Home » Pasta » Homemade Pasta | Easy, Inexpensive Meal-Stretcher

Homemade Pasta | Easy, Inexpensive Meal-Stretcher

homemade pasta drying on the counter

Home­made pas­ta only requires two sim­ple ingre­di­ents — flour and eggs. Since those are fair­ly stan­dard pantry ingre­di­ents in most house­holds, you almost always have what you need for this sim­ple base to any scrump­tious meal. These ingre­di­ents are inex­pen­sive which means mak­ing your own noo­dles is a great way to stretch your din­ner dol­lars and make a meal more fill­ing for less money.

You’re going to think I’m nuts, but there is some­thing about work­ing with pas­ta dough — any dough, real­ly — that is SO ther­a­peu­tic for me. It real­ly gives me such joy! Then, I get to share it with my fam­i­ly. You def­i­nite­ly need to give this a try.

Home­made pas­ta is incred­i­bly easy to make. It does require more of your time than just open­ing a pre-pack­aged dry pas­ta, but the fla­vor and tex­ture dif­fer­ence is worth the extra effort and will pay huge div­i­dends with the oooohs and aaaaahs of your delight­ed fam­i­ly and friends.

Home­made noo­dles are a go-to in our house with dish­es like Chick­en Parme­san, but most espe­cial­ly with my hus­band’s all-time favorite, Chick­en and Noo­dles over Mashed Pota­toes. There’s no need to be intim­i­dat­ed by the idea of mak­ing your own noo­dles. You def­i­nite­ly CAN cre­ate fresh, deli­cious pas­ta for your fam­i­ly and guests, any­time the urge over­takes you.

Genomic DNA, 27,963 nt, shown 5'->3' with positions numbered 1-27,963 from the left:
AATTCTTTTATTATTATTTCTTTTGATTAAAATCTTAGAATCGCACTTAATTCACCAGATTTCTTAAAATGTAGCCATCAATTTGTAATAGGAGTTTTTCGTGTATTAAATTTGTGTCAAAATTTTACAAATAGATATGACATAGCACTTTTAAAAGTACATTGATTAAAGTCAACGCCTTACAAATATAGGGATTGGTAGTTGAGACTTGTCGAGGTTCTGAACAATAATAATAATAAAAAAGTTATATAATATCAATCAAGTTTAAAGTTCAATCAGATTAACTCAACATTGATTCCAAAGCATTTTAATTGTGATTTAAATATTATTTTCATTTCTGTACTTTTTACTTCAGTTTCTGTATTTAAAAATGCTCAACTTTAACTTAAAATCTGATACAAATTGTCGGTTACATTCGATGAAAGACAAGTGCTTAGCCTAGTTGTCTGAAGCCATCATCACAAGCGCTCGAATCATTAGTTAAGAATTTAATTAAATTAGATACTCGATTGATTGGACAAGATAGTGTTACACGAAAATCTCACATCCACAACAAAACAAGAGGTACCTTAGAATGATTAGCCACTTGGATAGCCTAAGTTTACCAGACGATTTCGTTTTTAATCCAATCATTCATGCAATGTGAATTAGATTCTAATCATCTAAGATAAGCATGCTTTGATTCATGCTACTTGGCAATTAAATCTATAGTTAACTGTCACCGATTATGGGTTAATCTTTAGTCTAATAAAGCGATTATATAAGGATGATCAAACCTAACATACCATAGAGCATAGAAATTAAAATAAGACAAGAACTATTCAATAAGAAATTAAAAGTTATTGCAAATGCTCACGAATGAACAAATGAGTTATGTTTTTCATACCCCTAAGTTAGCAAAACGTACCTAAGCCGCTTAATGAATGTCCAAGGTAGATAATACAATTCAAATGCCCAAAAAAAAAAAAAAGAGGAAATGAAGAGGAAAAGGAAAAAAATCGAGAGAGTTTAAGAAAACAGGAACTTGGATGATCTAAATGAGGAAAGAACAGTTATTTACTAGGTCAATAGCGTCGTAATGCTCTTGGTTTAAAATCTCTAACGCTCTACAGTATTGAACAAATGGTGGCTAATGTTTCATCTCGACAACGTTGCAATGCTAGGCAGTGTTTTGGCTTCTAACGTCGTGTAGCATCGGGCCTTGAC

The Secret Homemade Pasta Formula

homemade pasta

The “secret for­mu­la” is real­ly a ratio. And once you under­stand it, home­made pas­ta for any num­ber of serv­ings, will be simple. 

The ratio that gives beau­ti­ful home­made egg noo­dles their ten­der, deli­cious tex­ture is 1 part eggs to 1.5 parts flour. Sim­ple! With this ratio you can cre­ate the per­fect num­ber of pas­ta serv­ings by remem­ber­ing to use 1 egg per por­tion of pas­ta. Serv­ing 2 peo­ple? Then start with 2 eggs and add 1.5 times the flour. 12 peo­ple? You’ll need a dozen eggs and 1.5 times the flour.

I already know your next ques­tion. How do I mea­sure flour based on num­ber of eggs? You can’t. Most of you will be able to crack your eggs into a liq­uid mea­sur­ing cup and read the mea­sure­ment, then mul­ti­ply it by 1.5 to mea­sure your flour with a dry mea­sur­ing cup. This can work. But, for many rea­sons, it’s not near­ly as accu­rate (and 100% suc­cess­ful every time), as the method I’m about to show you.

We’re going to get into the rea­sons you should real­ly be weigh­ing flour when you mea­sure it, in a dif­fer­ent post. For today, let me say that the sim­plest way to ensure your home­made pas­ta is per­fect every time, is to use a kitchen scale for the mea­sur­ing. Here’s how I do it.

How to Use the Tare Feature on a Kitchen Scale

A *good kitchen scale does­n’t need to be cost­ly, but I do rec­om­mend dig­i­tal and it must have a tare feature.

The tare fea­ture is what allows you to have a bowl or con­tain­er on the scale, but weigh only the ingre­di­ents inside it. The weight of the bowl will not be cal­cu­lat­ed with your ingredients.

setting the tare on a kitchen scale

Set the emp­ty con­tain­er on the scale and push the tare but­ton. This will set the dig­i­tal dis­play to zero, even though the bowl is actu­al­ly sit­ting on the scale. 

Now, mea­sure the ingre­di­ents into the bowl and the scale will give you the accu­rate weight of just that item, with­out the weight of the con­tain­er added in. How sim­ple and won­der­ful is that?!!

Using a Kitchen Scale to Measure Ingredients for Homemade Noodles

Set the scale to weigh in grams. Then set a bowl, or in my case a mea­sur­ing cup, on the scale. Select the tare but­ton to zero out the display.

weighing eggs on a kitchen scale